(Jun 1, 2007)


Whale forum fails to address global warming


By Yereth Rosen
From Reuters


ANCHORAGE, Alaska (Reuters) - An international forum this week on the fate of the world's whales barely addressed what scientists consider one of the most serious threats to marine life: global warming.

A warming climate threatens food sources in Antarctic waters for the world's largest creature and has been linked to unusual migration patterns and the strange behavior of whales off Alaska's coast, scientists say.

A proposed International Whaling Commission resolution expressing concerns about global warming and its impact on whales never came up for a vote. The group opted instead for a climate change conference at some point in the future.

"In light of the massive impacts that stand to be made on whales and their habitat, we would have liked this body to take action on that and express their concern," said Patrick Ramage, whale program manager for the International Fund for Animal Welfare.

"This forum is still kind of stuck in 1946, where they're debating whether whales should be harpooned or not."

Delegates from pro- and anti-whaling countries also voiced concern the ideological division over commercial whaling was crippling the IWC's ability to address the many threats facing whales.

"I thought that the commission might say something because this is certainly the biggest threat to all of us -- whales, aboriginal people, you, me," said Mark Simmonds, senior scientist at the Whale and Dolphin Conservation Society and a member of the IWC's science committee.

UNDERSTANDING THE ECOSYSTEM

The difficulty in addressing the problem, according to scientists, is trying to isolate the factors combining to affect whale habitats, such as pollution or climate change.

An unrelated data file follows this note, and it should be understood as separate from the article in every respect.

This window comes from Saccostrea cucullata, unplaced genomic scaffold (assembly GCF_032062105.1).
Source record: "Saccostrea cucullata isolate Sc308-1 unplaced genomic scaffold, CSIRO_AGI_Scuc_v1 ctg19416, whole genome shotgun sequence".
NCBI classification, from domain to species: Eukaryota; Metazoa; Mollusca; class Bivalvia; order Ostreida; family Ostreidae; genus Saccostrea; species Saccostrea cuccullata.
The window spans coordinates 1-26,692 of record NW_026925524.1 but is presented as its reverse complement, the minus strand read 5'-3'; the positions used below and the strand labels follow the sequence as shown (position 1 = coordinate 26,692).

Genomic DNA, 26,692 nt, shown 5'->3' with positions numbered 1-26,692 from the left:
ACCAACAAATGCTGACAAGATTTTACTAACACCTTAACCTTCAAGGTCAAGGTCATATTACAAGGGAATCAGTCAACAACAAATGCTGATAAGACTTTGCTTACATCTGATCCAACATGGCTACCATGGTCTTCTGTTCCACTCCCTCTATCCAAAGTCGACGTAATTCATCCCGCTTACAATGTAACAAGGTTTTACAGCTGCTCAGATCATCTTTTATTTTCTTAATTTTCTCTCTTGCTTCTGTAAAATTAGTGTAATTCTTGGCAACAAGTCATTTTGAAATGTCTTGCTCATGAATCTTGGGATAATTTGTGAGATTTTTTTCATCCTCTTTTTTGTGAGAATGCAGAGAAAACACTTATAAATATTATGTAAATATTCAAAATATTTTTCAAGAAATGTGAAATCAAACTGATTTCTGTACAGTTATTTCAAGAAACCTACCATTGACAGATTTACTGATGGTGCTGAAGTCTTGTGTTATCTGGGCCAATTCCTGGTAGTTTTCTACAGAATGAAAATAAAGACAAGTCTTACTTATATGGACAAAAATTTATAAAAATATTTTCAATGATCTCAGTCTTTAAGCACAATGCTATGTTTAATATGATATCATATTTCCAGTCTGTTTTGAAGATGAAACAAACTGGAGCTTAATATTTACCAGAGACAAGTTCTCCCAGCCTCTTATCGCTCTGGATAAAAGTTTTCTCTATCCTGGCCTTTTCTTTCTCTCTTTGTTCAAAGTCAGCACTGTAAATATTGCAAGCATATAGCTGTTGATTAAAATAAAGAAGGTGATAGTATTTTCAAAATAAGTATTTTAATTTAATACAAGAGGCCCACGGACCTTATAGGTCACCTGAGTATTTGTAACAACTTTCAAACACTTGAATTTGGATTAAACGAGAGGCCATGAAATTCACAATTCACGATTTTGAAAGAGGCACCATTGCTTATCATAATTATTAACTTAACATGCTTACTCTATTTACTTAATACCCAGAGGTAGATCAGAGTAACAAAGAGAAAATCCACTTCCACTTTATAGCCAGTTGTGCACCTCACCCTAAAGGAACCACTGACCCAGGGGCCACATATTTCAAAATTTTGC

"The problem is we don't understand the ecosystem well enough," said Greg Donovan, the committee's chief of science, noting the conference on climate change may shed more light on the topic.

Whales from the Arctic appear to have altered some of their migration patterns, while ice-dependent whales in Antarctica might be losing some of their primary food, krill, and their overall habitat, said Donovan.

In addition, whales swimming in temperate climates might find the location of their prime habitats shifting due to warming water.

Whales used to migrate to the Arctic for only the long-daylight days of summer, but they are arriving earlier and staying longer, said officials from Alaska's North Slope Borough, the government for the state's northernmost region.

"We've even documented whale singing in the dead of winter, in January and February," said North Slope Borough Mayor Edward Itta.

This past winter, borough officials detected some gray whales that instead of making normal migrations to the sunny south, apparently spent the winter in the waters northeast of Barrow, the northernmost U.S. community.




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